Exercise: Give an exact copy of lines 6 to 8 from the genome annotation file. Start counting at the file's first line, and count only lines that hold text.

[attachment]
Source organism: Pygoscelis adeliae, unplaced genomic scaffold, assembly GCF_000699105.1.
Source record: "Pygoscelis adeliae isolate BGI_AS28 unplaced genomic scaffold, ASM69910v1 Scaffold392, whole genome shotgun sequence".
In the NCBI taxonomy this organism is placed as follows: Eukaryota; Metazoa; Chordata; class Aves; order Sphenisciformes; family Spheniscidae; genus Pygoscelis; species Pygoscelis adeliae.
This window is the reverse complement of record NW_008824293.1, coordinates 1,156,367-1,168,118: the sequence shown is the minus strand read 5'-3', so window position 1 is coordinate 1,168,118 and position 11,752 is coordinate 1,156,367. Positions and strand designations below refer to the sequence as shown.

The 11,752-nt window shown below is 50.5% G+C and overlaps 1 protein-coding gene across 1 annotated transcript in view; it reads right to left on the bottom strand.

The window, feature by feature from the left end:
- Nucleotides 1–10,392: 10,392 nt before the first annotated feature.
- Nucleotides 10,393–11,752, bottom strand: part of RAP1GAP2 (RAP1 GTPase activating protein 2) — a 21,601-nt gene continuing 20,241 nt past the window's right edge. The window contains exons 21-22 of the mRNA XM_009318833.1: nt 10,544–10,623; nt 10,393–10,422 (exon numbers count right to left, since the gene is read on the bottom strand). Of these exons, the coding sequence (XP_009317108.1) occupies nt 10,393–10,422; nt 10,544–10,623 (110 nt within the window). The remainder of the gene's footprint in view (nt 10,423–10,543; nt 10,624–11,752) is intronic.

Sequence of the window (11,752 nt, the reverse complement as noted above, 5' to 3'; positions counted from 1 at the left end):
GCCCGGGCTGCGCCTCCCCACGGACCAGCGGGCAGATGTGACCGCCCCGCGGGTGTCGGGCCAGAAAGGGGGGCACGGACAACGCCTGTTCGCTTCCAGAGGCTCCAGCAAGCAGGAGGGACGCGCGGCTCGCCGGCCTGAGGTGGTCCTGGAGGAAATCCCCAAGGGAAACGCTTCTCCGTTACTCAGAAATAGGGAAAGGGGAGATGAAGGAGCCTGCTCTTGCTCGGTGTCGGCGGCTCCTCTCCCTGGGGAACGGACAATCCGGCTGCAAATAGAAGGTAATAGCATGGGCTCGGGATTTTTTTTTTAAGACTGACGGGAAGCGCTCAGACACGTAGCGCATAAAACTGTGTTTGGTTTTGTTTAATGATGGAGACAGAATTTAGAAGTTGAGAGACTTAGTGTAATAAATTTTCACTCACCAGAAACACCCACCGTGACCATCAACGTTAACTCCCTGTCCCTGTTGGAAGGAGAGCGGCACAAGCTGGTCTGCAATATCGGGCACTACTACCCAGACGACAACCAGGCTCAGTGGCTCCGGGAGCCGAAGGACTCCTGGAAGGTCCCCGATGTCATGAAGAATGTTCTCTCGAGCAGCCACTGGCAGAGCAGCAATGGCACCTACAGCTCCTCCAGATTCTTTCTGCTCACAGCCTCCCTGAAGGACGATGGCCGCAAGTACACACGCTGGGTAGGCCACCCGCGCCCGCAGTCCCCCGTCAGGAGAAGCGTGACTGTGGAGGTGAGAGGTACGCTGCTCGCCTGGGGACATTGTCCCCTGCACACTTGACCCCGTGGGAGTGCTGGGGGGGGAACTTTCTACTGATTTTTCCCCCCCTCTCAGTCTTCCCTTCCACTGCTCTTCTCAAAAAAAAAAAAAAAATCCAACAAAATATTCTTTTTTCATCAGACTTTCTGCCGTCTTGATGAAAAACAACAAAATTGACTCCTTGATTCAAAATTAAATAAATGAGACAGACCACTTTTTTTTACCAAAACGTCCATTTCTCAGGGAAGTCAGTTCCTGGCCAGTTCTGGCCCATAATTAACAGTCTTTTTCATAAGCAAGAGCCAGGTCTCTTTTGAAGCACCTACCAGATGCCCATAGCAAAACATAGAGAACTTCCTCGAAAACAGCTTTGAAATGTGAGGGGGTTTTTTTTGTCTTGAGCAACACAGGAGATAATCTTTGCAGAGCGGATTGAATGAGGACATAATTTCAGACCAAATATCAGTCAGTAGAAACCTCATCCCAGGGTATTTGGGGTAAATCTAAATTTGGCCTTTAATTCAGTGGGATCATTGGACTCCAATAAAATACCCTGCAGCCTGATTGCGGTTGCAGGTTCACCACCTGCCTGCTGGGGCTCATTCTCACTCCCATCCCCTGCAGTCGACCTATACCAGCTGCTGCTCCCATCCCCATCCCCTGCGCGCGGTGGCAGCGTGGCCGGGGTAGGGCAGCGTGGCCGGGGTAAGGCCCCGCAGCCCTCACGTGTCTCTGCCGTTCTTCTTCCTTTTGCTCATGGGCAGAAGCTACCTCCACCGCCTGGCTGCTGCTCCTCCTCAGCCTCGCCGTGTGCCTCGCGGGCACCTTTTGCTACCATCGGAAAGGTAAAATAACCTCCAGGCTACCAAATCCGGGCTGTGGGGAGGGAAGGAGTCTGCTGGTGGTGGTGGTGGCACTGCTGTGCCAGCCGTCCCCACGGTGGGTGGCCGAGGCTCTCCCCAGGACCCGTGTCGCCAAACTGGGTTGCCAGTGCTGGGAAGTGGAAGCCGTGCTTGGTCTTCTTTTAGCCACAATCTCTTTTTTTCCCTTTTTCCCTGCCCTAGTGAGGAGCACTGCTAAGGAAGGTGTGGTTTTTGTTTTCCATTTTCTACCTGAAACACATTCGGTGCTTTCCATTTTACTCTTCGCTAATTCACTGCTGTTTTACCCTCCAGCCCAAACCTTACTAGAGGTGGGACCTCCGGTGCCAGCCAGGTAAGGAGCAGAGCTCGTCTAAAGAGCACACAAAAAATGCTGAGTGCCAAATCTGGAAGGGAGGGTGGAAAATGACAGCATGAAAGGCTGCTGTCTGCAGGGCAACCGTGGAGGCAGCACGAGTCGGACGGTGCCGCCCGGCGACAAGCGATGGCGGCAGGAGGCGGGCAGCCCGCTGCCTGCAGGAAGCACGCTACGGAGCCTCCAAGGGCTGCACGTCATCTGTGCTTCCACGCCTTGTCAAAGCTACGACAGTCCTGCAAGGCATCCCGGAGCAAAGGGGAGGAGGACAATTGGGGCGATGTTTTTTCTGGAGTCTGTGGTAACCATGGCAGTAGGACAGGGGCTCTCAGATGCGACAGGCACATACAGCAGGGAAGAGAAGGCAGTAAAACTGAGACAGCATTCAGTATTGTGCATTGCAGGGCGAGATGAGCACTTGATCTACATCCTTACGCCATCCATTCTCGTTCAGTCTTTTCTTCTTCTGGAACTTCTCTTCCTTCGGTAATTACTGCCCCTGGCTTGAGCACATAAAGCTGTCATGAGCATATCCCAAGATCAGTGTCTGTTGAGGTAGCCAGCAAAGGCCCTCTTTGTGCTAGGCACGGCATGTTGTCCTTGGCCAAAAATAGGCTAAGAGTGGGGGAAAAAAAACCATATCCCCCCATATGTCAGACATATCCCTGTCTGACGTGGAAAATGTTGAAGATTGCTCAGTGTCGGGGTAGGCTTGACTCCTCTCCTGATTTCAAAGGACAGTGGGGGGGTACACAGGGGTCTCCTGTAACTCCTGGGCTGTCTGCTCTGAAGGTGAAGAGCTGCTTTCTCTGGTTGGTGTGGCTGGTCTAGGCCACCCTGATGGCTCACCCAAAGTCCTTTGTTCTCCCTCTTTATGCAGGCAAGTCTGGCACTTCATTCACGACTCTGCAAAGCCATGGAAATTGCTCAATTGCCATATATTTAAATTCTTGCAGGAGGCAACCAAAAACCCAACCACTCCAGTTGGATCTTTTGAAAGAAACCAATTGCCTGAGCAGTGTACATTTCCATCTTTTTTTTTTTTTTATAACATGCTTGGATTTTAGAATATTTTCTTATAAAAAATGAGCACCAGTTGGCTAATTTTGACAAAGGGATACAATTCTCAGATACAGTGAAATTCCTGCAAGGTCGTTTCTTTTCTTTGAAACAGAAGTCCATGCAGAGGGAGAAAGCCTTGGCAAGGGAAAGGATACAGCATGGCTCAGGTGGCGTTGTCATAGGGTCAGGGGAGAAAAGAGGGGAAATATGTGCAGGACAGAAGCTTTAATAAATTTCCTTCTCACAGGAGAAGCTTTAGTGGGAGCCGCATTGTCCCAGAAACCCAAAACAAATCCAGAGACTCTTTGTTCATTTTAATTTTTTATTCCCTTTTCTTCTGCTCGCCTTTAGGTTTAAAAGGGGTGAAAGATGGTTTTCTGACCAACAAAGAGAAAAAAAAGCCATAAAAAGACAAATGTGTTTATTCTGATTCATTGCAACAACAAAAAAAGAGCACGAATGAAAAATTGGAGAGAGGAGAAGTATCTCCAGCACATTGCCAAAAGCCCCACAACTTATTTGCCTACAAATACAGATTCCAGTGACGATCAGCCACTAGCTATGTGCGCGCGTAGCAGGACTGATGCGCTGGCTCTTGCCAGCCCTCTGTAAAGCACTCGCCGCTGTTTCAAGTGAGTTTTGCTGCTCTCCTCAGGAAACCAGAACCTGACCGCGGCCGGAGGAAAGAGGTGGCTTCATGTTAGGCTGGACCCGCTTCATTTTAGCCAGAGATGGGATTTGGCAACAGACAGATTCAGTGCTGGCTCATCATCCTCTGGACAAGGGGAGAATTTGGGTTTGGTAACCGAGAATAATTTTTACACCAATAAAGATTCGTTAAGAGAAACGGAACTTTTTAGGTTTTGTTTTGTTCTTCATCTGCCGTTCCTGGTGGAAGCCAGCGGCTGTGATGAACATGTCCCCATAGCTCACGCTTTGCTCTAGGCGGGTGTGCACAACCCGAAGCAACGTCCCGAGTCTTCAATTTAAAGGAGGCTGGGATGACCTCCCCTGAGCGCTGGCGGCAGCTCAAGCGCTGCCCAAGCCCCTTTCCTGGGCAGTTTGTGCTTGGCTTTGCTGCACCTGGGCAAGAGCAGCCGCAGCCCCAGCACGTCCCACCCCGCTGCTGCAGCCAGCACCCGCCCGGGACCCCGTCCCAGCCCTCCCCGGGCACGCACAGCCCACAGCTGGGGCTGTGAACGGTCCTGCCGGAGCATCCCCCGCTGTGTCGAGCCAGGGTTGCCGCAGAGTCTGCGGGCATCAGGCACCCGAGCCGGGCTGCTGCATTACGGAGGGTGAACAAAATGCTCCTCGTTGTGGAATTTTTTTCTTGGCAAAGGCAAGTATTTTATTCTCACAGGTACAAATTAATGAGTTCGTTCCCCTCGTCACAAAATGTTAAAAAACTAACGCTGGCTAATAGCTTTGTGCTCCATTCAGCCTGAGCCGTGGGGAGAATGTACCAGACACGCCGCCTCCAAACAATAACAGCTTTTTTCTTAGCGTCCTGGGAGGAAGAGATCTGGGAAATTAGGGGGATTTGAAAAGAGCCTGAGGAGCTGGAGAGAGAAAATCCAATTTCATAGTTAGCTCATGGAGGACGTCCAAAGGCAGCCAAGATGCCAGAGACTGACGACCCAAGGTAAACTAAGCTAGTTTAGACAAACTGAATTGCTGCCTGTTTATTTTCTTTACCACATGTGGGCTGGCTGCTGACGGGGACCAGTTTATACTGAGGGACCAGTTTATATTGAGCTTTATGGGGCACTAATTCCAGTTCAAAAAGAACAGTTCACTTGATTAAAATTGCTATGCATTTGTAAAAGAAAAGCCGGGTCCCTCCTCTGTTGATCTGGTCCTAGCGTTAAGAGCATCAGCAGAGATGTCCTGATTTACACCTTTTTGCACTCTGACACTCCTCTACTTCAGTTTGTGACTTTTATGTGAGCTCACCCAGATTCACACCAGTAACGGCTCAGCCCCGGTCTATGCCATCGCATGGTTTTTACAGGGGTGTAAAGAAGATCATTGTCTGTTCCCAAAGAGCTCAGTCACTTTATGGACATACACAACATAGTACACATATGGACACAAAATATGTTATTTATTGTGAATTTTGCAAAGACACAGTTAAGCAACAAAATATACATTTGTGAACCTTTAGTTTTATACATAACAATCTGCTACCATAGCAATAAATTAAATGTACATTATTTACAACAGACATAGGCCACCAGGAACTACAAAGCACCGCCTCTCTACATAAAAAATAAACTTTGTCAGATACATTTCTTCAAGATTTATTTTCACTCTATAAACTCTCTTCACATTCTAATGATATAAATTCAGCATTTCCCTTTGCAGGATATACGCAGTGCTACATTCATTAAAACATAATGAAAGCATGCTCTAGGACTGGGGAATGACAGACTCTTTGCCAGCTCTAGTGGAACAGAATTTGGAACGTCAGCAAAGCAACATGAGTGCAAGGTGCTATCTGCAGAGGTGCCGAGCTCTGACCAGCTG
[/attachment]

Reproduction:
The window, feature by feature from the left end:
- Nucleotides 1–10,392: 10,392 nt before the first annotated feature.
- Nucleotides 10,393–11,752, bottom strand: part of RAP1GAP2 (RAP1 GTPase activating protein 2) — a 21,601-nt gene continuing 20,241 nt past the window's right edge. The window contains exons 21-22 of the mRNA XM_009318833.1: nt 10,544–10,623; nt 10,393–10,422 (exon numbers count right to left, since the gene is read on the bottom strand). Of these exons, the coding sequence (XP_009317108.1) occupies nt 10,393–10,422; nt 10,544–10,623 (110 nt within the window). The remainder of the gene's footprint in view (nt 10,423–10,543; nt 10,624–11,752) is intronic.